Now when we take outside drugs into our system it throws off the balance of our Autonomic Nervous System. If we drink a lot of coffee our system is ‘jacked up’ so the parasympathetic branch goes into effect releasing depressant chemicals to counter the effects of the caffeine. If we stop taking the caffeine we still have an over abundance of these parasympathetic chemicals in our body and this is one of the factors that plays into addiction.

    Our bodies in FIGHT OR FLIGHT mode:

     Heart rate goes up
     Breathing becomes faster and deeper
     Veins are constricted
     Bronchi are dilated in order to achieve greater air flow
     Mucous membranes are dry
     Skeletal muscles tense
     Pupils dilate
     Peristalsis is inhibited


    (Peristalsis is the normal contraction and relaxation of the hollow tubes of the alimentary canal. i.e. the wave like contractions that move food through the system. This inhibition is caused by the skeletal muscles tensing up.)

    All of the Fight or Flight symptoms are caused by the chemicals the sympathetic branch releases into the system. When the parasympathetic chemicals are released into the system, the above symptoms go away and balance is achieved.

    The effect marijuana has on the Autonomic Nervous System is unlike any other known to man. Marijuana is neither a stimulant nor is it a depressant, it is actually both and stimulates both the sympathetic and parasympathetic chemicals, creating balance.

    EFFECTS OF MARIJUANA/CANNABIS ON THE ANS

     Heart rate- goes up
     Veins -dilated
     Breathing- becomes slower and deeper
     Bronchi- dilated
     Mucous Membranes-dry
     Muscles- relaxed
     Pupils – dilated
     Peristalsis- stimulated
     Brain- quicker, faster thinking

    When the heart rate goes up, the heart is pumping harder, but the blood pressure doesn’t rise because the blood vessels dilate throughout the body. A case in point is a stoner’s red eyes. So the body is pumping blood through a relaxed system sending oxygen-enriched blood more efficiently.

    Our breathing becomes slower and deeper providing for better elimination of toxins from the lungs and for better oxygen/carbon dioxide exchange. The bronchial tubes dilating as well as the air sacs in the lungs expanding further enhance this exchange. This is why marijuana is effective medicine for bronchitis and asthma; marijuana increases the diameter of the bronchi. Better breathing is accomplished by better airflow. This is due to the sympathetic chemicals drying out the mucous membranes. (Cotton mouth)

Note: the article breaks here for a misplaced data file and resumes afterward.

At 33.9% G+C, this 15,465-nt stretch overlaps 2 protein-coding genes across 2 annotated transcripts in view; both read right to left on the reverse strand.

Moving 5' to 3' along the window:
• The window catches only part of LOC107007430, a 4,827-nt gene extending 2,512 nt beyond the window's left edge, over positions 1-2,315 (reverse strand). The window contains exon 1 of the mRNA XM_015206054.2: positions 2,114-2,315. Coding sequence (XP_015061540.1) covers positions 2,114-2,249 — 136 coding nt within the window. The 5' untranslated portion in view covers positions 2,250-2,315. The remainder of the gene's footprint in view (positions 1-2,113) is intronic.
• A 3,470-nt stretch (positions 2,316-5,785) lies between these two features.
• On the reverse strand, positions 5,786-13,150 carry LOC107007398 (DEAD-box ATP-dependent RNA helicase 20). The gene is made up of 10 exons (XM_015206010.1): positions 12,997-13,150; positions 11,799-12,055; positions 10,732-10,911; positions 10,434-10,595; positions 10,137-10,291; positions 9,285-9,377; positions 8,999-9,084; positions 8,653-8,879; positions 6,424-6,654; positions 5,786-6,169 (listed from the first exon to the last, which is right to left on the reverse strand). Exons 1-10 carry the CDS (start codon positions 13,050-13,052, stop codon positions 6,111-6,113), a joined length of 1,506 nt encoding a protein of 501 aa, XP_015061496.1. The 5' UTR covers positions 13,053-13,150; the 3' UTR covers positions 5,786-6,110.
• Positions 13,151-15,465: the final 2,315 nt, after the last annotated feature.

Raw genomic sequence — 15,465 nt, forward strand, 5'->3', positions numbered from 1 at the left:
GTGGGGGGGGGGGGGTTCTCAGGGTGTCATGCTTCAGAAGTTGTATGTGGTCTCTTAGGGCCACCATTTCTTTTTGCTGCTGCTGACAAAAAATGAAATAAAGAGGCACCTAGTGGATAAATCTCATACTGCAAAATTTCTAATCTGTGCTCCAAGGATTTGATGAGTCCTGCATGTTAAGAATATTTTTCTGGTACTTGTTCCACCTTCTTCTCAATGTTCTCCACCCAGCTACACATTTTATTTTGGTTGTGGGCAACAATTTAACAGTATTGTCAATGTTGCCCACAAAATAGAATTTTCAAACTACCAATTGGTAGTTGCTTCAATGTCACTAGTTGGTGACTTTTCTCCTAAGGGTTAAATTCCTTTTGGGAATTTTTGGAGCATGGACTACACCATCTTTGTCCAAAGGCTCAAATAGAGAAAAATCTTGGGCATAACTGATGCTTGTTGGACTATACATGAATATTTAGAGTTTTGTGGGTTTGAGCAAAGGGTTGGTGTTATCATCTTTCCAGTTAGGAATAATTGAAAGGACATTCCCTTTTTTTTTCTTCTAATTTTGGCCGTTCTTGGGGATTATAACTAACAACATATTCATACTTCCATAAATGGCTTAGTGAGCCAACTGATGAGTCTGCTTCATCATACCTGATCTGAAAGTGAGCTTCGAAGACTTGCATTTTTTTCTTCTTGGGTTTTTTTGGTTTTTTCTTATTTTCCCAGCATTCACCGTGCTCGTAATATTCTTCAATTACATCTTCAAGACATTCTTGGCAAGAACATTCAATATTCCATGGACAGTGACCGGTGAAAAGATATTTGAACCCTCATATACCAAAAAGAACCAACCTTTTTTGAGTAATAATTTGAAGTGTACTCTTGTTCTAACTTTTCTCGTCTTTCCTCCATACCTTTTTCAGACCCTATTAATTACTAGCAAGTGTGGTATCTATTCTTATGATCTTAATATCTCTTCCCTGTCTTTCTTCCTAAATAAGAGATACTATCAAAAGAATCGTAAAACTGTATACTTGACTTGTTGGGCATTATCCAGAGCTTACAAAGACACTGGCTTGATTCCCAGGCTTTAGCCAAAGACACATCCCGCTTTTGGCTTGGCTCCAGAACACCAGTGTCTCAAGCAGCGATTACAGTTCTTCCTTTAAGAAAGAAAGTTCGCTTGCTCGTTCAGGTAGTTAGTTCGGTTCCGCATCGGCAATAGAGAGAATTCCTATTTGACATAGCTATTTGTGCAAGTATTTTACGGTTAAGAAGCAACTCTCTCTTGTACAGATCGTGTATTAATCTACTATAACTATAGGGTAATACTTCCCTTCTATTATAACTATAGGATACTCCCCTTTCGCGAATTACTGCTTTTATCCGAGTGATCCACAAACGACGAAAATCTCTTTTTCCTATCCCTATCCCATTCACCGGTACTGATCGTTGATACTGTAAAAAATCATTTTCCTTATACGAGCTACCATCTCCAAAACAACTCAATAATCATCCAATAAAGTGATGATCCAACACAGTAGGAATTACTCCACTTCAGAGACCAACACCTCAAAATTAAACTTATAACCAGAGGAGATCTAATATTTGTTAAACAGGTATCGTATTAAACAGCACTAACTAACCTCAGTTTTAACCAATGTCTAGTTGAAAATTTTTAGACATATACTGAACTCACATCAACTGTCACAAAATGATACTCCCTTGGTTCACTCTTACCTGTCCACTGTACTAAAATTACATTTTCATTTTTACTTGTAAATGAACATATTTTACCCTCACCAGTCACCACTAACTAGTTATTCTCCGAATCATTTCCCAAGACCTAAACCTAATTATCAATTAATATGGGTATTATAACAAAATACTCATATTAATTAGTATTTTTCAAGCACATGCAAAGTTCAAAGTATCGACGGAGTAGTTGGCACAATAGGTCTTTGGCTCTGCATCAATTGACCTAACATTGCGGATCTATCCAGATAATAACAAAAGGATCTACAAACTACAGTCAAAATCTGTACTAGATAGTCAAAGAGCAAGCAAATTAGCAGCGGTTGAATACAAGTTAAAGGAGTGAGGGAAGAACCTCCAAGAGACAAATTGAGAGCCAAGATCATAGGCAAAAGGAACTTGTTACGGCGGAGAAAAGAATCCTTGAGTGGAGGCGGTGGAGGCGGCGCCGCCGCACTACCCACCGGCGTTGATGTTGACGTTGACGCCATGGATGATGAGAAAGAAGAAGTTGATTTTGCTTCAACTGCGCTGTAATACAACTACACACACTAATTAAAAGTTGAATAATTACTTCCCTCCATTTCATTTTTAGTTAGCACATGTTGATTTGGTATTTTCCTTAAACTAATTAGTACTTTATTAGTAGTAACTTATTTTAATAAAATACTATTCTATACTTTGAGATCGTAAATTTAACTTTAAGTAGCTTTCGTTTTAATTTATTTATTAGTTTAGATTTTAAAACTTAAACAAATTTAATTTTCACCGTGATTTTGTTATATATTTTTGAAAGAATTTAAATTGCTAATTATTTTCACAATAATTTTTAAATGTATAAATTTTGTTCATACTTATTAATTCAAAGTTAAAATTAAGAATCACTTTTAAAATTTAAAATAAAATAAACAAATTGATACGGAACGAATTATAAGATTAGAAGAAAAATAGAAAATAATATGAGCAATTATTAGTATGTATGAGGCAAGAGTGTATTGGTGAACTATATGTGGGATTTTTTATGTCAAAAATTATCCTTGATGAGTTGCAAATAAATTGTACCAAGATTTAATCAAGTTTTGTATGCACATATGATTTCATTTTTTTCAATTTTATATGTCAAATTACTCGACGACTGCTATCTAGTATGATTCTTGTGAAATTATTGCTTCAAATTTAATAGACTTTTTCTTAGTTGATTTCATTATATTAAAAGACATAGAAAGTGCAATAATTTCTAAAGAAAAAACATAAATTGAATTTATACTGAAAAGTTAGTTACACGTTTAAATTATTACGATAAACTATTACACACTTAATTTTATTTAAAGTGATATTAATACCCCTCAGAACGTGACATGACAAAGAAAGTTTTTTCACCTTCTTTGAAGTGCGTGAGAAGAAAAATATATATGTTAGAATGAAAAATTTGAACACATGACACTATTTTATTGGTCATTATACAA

Restrictions to peristalsis can cause a whole host of problems. When we are stressed and our muscles are tensed, we aren’t digesting food properly and our bodies aren’t getting the energy we need. It can cause constipation, or ulcers or stomach and colon cancer.

    Another way marijuana has been used to effect peristalsis is in childbirth. The uterine contractions are another form of peristalsis. Marijuana has been used to increase the force of these contractions at the same time as relieving pain throughout the body, making birthing easier.
  2. Suetaz Suetaz

    • Seasoned Activist
    • Since: Jan 28, 2004
    • Posts: 2,158
    I just wanted to add that if anyone gets the chance to watch Brian's show at PotTV, after the part on the Autonomic Nervous System, he goes on to talk about the two hemispheres of our brain.

    Most people have one side more dominant than the other that defines the way we think and act. He says using marijuana helps the two hemispheres work together better for a more clear thought process.
    It's a very interesting show for anyone able to watch it.
  3. Logos Logos

    • CannaSacrament Minister
    • Since: Jun 1, 2001
    • Posts: 2,031
    This is very interesting information.